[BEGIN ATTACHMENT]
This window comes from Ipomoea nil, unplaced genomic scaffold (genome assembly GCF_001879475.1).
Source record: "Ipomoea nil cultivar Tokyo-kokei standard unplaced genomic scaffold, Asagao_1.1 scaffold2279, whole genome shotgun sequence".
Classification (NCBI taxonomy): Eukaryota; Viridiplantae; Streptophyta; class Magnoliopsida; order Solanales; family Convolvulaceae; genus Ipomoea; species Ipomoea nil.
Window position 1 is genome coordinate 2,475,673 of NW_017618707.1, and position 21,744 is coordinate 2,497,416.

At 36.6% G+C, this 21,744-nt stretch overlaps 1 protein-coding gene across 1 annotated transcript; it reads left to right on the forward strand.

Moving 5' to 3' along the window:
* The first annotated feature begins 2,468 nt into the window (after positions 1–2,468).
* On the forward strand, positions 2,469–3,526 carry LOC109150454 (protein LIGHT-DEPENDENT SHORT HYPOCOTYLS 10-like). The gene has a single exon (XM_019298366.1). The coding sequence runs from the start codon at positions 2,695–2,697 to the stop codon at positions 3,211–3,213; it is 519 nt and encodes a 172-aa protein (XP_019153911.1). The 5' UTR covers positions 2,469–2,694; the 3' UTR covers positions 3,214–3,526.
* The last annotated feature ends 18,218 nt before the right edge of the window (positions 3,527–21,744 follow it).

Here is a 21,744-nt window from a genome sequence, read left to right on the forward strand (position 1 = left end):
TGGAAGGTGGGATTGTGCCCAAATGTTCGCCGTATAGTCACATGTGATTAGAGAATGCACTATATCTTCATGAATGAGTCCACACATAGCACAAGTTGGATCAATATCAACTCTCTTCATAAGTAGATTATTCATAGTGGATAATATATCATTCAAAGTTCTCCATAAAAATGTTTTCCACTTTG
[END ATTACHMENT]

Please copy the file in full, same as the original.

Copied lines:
This window comes from Ipomoea nil, unplaced genomic scaffold (genome assembly GCF_001879475.1).
Source record: "Ipomoea nil cultivar Tokyo-kokei standard unplaced genomic scaffold, Asagao_1.1 scaffold2279, whole genome shotgun sequence".
Classification (NCBI taxonomy): Eukaryota; Viridiplantae; Streptophyta; class Magnoliopsida; order Solanales; family Convolvulaceae; genus Ipomoea; species Ipomoea nil.
Window position 1 is genome coordinate 2,475,673 of NW_017618707.1, and position 21,744 is coordinate 2,497,416.

At 36.6% G+C, this 21,744-nt stretch overlaps 1 protein-coding gene across 1 annotated transcript; it reads left to right on the forward strand.

Moving 5' to 3' along the window:
* The first annotated feature begins 2,468 nt into the window (after positions 1–2,468).
* On the forward strand, positions 2,469–3,526 carry LOC109150454 (protein LIGHT-DEPENDENT SHORT HYPOCOTYLS 10-like). The gene has a single exon (XM_019298366.1). The coding sequence runs from the start codon at positions 2,695–2,697 to the stop codon at positions 3,211–3,213; it is 519 nt and encodes a 172-aa protein (XP_019153911.1). The 5' UTR covers positions 2,469–2,694; the 3' UTR covers positions 3,214–3,526.
* The last annotated feature ends 18,218 nt before the right edge of the window (positions 3,527–21,744 follow it).

Here is a 21,744-nt window from a genome sequence, read left to right on the forward strand (position 1 = left end):
TGGAAGGTGGGATTGTGCCCAAATGTTCGCCGTATAGTCACATGTGATTAGAGAATGCACTATATCTTCATGAATGAGTCCACACATAGCACAAGTTGGATCAATATCAACTCTCTTCATAAGTAGATTATTCATAGTGGATAATATATCATTCAAAGTTCTCCATAAAAATGTTTTCCACTTTG